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Old 07-20-2013, 04:10 PM   #1
mancha
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Running a centralized syslog server on Slackware


Background: Many routers/AP/firewalls allow logging to remote IPs. Slackware's sysklogd also allows this via @host actions. A centralized log server which receives and processes log messages from multiple sources can be of great value to a systems admin.

Limitation: Linux sysklogd, which Slackware ships, does not allow filtering rules by originating host. In other words, if sysklogd is configured to accept remote messages (via -r switch), all messages get lumped together and acted on according to a single set of facility/priority selectors without regard to origin.

Unclean work-arounds like using local0-local7 priorities is not always possible, is limited to 8 remotes, and obscures the message's original facility. Port creativity is hackish.

Note: to enable reception of remote messages in Slackware edit syslogd_start() in /etc/rc.d/rc.syslog as below and restart the logging daemons with sh /etc/rc.d/rc.syslog restart.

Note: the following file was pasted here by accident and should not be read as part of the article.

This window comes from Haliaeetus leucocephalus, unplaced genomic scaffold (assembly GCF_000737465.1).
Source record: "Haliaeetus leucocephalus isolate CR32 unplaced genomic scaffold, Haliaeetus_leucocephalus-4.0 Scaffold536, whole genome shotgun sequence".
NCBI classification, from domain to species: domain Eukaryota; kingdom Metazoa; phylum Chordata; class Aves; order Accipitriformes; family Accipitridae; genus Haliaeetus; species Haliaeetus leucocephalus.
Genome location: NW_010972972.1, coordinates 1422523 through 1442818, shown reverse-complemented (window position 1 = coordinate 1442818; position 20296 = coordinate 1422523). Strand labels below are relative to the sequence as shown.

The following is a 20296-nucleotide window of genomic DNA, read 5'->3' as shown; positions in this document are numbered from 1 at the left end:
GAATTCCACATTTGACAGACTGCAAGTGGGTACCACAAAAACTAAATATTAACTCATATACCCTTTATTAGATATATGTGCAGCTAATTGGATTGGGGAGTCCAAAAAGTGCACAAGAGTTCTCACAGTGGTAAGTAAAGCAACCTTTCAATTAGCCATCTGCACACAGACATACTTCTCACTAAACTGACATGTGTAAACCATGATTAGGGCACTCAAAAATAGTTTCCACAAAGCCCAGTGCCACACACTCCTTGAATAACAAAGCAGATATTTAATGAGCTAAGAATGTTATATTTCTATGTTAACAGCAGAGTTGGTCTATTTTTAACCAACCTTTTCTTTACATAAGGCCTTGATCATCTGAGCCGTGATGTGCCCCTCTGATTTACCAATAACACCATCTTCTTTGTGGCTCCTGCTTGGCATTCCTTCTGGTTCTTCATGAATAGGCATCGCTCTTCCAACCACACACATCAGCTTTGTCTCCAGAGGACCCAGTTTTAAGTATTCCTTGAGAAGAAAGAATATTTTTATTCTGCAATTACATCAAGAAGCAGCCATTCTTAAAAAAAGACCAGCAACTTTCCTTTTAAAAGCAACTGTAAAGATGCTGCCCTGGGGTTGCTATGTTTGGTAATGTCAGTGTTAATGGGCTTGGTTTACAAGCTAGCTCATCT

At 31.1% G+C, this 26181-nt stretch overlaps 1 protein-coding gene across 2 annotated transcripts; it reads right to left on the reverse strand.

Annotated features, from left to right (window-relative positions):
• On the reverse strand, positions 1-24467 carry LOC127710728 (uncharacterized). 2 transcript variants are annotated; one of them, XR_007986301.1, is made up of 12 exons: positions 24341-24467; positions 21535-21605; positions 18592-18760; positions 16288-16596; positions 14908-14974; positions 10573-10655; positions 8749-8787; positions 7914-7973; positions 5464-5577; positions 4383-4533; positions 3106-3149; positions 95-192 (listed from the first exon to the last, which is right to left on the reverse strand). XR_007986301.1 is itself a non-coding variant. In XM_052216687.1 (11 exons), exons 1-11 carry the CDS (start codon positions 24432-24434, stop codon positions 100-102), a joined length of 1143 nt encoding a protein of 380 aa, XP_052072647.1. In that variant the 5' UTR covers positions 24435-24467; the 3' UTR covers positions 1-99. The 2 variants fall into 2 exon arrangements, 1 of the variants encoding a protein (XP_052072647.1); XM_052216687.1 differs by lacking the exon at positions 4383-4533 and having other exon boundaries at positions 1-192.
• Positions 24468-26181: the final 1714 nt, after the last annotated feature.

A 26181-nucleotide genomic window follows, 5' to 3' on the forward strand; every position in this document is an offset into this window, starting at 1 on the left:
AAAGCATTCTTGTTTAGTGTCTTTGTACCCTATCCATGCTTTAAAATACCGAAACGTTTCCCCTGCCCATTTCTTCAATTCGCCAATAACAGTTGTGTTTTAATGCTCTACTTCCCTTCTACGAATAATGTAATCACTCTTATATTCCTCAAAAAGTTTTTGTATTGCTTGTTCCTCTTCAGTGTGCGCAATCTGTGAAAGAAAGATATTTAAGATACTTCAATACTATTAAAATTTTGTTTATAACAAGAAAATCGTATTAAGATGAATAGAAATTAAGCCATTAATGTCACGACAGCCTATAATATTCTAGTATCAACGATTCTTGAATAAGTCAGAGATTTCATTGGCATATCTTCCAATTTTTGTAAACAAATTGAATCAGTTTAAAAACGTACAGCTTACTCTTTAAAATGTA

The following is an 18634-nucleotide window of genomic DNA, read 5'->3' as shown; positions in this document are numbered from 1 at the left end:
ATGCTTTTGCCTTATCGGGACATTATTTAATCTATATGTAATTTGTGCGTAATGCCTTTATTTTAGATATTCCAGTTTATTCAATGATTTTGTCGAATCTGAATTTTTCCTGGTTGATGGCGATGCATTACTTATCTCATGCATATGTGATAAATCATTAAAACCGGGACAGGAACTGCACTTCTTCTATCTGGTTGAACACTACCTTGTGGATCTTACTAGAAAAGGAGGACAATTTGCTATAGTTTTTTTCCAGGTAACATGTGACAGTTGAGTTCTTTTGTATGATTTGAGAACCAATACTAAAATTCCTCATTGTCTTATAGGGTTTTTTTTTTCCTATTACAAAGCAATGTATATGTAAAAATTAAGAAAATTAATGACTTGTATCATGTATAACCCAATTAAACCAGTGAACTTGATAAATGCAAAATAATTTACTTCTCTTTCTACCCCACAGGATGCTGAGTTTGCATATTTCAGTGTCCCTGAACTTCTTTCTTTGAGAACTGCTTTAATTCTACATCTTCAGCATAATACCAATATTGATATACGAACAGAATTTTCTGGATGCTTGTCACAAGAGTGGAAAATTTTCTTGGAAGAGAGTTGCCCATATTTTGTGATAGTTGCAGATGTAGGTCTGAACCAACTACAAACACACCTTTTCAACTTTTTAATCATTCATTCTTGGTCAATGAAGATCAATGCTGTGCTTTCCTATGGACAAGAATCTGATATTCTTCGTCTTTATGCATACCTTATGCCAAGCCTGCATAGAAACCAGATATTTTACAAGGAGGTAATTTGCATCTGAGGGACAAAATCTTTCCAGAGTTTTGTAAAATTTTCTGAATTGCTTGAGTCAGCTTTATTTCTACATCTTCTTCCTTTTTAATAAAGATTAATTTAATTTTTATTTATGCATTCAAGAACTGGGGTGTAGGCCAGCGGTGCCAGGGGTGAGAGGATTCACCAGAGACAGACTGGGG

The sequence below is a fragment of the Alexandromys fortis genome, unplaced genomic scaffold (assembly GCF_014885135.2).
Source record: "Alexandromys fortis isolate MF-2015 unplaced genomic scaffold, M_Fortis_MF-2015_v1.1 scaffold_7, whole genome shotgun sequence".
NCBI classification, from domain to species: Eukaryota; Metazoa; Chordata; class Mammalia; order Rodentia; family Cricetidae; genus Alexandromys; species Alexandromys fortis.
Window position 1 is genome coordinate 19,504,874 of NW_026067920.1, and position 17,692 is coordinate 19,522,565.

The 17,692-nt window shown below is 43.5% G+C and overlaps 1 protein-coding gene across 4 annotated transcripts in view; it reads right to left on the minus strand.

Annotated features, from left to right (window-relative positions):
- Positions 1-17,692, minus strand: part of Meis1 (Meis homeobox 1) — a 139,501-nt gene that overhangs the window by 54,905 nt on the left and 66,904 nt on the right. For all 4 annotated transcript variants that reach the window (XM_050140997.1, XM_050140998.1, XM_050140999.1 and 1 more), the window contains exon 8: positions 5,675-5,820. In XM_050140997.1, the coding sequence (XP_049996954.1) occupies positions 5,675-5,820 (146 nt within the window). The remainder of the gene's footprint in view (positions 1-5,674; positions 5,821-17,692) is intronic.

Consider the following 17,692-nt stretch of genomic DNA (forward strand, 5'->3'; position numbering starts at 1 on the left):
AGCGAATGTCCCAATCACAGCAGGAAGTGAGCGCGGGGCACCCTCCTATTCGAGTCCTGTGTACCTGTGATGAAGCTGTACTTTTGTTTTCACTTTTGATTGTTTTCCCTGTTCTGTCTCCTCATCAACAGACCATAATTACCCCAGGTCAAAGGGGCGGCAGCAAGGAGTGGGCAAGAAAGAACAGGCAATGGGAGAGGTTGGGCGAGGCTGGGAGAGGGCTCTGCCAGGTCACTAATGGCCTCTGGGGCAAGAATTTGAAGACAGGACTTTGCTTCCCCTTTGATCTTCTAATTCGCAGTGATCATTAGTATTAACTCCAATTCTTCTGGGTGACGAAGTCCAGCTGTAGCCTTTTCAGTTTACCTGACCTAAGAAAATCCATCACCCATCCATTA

Code:
/usr/sbin/syslogd -r
Solution: Inspired by plisken's question, I set out to patch Slackware's sysklogd with Berkeley code logic (which sysklogd forked to begin with) to permit originating-host filtering capability.

Other slackers might find this feature enhancement as useful as I did. That is why I am making it available to the community via one of two patches (depending on your version):
  1. sysklogd-1.4.1-host.diff
  2. sysklogd-1.5-host.diff

Usage: The syntax for host directives in /etc/syslog.conf:

+<host/IP> matches when the originating host is the one specified
-<host/IP> matches when the originating host is not the one specified